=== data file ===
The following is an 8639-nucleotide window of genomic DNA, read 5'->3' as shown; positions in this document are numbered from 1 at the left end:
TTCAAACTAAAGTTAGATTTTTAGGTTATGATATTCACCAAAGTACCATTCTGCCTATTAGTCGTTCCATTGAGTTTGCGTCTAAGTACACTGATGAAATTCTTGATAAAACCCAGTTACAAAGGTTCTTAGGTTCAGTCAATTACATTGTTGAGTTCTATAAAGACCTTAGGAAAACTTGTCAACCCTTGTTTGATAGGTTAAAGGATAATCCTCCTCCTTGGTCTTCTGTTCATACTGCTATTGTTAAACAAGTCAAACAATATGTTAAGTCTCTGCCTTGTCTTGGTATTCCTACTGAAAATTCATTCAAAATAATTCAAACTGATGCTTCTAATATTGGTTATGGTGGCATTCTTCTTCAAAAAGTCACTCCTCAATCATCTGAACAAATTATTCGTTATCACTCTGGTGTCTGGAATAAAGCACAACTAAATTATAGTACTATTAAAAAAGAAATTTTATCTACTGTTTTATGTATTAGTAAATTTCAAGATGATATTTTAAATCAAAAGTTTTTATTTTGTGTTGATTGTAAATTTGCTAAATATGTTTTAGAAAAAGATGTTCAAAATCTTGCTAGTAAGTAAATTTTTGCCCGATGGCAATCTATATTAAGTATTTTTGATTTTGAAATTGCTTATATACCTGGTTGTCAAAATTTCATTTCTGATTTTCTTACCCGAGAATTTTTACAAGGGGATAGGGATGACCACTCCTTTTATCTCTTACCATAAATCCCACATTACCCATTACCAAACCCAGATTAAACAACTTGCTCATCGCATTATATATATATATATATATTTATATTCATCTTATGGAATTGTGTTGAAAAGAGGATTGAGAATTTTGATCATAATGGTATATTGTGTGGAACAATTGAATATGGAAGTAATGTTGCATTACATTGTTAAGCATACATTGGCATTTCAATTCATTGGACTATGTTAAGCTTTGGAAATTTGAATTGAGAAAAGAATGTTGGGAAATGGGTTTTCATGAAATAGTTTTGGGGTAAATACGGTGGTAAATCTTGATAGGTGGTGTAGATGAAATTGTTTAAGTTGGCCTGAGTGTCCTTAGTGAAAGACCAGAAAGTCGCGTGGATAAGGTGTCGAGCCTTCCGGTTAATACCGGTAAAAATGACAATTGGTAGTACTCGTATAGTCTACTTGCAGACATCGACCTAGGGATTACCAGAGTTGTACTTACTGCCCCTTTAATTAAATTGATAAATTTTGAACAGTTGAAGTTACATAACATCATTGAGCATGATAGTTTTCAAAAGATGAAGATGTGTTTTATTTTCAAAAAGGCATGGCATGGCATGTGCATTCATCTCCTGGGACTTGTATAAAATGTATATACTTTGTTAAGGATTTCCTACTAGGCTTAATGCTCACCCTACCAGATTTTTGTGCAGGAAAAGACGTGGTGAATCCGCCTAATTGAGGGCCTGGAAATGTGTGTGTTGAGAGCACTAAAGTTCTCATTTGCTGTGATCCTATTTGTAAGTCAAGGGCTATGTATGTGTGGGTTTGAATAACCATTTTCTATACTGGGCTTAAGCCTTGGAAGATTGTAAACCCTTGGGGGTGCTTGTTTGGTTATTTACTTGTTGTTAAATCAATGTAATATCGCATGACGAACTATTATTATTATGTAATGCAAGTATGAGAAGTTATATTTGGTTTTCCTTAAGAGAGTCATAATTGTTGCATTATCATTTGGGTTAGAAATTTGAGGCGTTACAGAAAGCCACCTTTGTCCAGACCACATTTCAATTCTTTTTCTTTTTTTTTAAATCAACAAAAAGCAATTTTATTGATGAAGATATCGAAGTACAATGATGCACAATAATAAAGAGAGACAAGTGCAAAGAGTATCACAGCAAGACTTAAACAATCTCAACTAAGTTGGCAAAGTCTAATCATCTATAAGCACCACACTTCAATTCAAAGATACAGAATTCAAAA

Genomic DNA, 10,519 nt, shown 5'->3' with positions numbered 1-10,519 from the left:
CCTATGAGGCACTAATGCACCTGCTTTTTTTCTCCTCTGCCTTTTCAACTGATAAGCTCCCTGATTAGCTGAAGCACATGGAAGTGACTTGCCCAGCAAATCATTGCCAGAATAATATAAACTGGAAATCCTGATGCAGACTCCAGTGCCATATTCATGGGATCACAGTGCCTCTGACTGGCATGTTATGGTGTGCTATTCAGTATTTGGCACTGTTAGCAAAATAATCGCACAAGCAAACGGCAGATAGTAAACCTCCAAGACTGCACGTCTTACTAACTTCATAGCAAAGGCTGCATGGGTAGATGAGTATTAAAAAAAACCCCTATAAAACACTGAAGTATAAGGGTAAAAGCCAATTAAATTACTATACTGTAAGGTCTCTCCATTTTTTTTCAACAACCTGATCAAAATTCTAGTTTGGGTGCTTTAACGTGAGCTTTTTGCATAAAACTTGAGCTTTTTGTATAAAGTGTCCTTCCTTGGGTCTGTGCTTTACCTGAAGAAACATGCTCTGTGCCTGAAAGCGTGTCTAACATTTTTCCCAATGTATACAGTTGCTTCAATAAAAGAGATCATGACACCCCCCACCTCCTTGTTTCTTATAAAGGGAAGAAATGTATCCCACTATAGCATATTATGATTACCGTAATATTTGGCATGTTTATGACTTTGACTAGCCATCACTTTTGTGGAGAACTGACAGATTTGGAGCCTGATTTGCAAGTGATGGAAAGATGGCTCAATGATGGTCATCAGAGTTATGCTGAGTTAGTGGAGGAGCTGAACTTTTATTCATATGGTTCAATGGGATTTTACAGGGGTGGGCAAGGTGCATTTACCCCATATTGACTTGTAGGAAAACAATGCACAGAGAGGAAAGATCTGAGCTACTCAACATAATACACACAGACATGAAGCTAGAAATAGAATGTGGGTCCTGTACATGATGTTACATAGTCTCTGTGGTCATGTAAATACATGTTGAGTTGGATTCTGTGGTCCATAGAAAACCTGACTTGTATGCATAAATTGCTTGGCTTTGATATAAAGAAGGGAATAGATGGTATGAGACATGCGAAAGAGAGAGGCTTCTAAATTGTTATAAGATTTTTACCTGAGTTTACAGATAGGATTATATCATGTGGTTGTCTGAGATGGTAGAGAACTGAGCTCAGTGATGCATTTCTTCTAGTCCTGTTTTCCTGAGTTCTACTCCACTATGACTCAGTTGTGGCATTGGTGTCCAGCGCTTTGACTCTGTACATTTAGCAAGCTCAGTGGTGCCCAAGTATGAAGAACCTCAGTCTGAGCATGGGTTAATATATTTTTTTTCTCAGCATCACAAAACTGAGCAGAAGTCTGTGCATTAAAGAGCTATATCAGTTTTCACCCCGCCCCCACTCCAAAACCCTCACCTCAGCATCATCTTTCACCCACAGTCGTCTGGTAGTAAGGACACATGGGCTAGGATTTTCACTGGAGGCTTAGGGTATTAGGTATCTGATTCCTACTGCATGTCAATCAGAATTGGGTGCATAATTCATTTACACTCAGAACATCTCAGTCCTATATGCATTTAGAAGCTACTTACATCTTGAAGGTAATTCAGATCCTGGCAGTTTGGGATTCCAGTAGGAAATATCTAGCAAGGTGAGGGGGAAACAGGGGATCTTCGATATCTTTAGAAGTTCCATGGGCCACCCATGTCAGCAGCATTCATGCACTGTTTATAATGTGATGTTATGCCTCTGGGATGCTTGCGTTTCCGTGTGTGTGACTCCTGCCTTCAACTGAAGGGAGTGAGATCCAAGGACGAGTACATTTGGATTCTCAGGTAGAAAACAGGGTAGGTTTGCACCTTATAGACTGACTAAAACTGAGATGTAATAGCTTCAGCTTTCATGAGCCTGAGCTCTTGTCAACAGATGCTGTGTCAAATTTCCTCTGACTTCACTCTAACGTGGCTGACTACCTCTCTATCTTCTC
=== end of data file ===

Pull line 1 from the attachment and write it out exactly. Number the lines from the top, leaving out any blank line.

The following is an 8639-nucleotide window of genomic DNA, read 5'->3' as shown; positions in this document are numbered from 1 at the left end: